Baltimore County Executive Roger B. Hayden said yesterday that plans for countywide curbside recycling will have to wait and volunteers will have to staff recycling collection centers indefinitely because the county is strapped for cash.
Mr. Hayden said budget constraints forced the moves as he unveiled a recycling plan aimed at meeting a state mandate to reduce the county's solid waste by 20 percent by 1994.
The plan calls for expanding curbside collection of mixed paper to 55,000 homes by June and offering curbside collection of mixed paper and lawn waste to half of the county's 282,000 homes by 1994.
It calls for setting up a citizens committee to counsel Mr. Hayden on recycling, hiring or transferring 8.5 positions into the Department of Public Works' recycling division in the next two years to run the program and spending $5.5 million in the next three years to pay for it. The county has offered curbside recycling in a handful of neighborhoods as a pilot project since July 1990.
Those neighborhoods, Woodbridge Valley, Turners Station, Watersedge, Overlea and Linover will have curbside collection permanently under the plan. Rodgers Forge, which was part of a pilot program that ended last year, will have curbside paper collection by December, county officials said.
"I think it's an indication that the county is serious about recycling," said Charles Reighart, coordinator of recycling programs.
But critics said that although the plan is a step in the right direction, it falls short of what the county could do, particularly when compared with efforts in Baltimore where citywide curbside recycling is to be available by February.
"I think he's making a mistake and misreading how important the environment is to people," said Lou Curran, founder and first president of the Owings Mills Green Action Committee, which operates the Owings Mills Recycling Center.
Critics called for a deadline for countywide curbside collection, and for Mr. Hayden to focus collection efforts on all recyclable materials, rather than just paper and lawn waste.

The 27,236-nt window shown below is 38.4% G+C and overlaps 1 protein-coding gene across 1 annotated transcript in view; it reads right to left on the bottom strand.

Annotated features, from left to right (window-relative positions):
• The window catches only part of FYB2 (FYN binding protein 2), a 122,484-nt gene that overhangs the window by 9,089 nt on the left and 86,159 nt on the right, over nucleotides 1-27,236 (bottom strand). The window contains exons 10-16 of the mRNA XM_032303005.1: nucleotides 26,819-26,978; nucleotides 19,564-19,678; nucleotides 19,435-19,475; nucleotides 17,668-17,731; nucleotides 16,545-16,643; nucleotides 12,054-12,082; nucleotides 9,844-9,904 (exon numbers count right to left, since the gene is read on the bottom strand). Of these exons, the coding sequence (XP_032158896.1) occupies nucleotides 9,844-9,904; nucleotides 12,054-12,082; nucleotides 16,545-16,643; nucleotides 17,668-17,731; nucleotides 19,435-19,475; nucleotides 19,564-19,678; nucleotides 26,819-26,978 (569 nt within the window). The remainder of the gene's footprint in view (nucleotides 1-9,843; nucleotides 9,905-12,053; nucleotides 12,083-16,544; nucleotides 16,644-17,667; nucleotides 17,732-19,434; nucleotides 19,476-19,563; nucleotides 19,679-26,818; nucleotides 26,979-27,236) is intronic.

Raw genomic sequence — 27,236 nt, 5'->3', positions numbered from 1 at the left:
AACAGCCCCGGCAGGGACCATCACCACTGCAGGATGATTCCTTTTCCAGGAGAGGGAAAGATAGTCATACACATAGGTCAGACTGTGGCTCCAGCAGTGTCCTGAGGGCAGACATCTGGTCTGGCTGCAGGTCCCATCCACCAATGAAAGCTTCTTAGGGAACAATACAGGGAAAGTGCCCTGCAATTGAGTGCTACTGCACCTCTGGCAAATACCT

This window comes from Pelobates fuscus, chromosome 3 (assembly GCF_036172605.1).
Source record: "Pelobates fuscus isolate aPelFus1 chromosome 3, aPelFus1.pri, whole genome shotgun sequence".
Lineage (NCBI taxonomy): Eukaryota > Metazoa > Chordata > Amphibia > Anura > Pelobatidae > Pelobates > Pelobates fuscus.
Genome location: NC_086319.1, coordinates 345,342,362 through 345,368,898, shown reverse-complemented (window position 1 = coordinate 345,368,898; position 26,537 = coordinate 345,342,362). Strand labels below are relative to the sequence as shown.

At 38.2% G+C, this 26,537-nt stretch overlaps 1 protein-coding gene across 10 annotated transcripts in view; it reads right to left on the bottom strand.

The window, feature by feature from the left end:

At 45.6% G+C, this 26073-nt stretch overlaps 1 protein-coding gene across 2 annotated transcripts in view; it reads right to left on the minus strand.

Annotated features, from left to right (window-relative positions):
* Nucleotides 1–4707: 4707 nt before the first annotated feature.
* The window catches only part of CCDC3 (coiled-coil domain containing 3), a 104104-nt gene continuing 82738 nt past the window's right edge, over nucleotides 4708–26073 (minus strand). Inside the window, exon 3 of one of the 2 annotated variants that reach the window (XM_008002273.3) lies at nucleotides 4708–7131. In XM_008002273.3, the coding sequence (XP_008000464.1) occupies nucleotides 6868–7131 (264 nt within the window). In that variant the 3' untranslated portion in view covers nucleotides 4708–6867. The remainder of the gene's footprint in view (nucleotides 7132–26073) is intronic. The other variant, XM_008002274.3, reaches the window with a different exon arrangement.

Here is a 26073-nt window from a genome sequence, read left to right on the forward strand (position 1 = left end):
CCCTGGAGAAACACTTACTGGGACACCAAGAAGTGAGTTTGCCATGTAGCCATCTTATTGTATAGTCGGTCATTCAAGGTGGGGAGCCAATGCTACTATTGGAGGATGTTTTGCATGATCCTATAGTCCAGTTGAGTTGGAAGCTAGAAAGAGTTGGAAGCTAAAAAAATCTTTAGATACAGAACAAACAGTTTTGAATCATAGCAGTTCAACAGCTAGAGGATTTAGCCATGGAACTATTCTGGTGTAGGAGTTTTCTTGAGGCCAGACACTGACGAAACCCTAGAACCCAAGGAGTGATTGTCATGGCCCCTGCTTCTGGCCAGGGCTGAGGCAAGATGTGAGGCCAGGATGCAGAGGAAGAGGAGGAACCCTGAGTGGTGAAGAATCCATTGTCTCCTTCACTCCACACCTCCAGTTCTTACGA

"He is essentially saying that the neighborhood [drop-off] centers are going to have to go on indefinitely, and that's not very reassuring," said Dan Jerrems, president of the Baltimore -- Recycling Coalition and Atlantic Recycled Paper Co., a firm that markets recycled paper.
Recycling advocates have called a Nov. 13 public meeting for 7:30 p.m. at Loch Raven Senior High School in an effort to push Mr. Hayden to step up recycling efforts.
But Mr. Hayden said that volunteers will have to continue their efforts because the county cannot afford to increase its role at the centers. "With everything else we do in government, we just don't have the money to throw at it," he said.
The plan would cost $216,000 in employees and materials this year, with county staffers distributing brochures and meeting with community groups to promote recycling, Mr. Reighart said.
Mr. Hayden said that unlike Baltimore, which has municipal trash collection and more densely populated neighborhoods, Baltimore County has communities spread over 610 square miles and 65 trash collection routes handled by private haulers, many of them not equipped to pick up recyclables.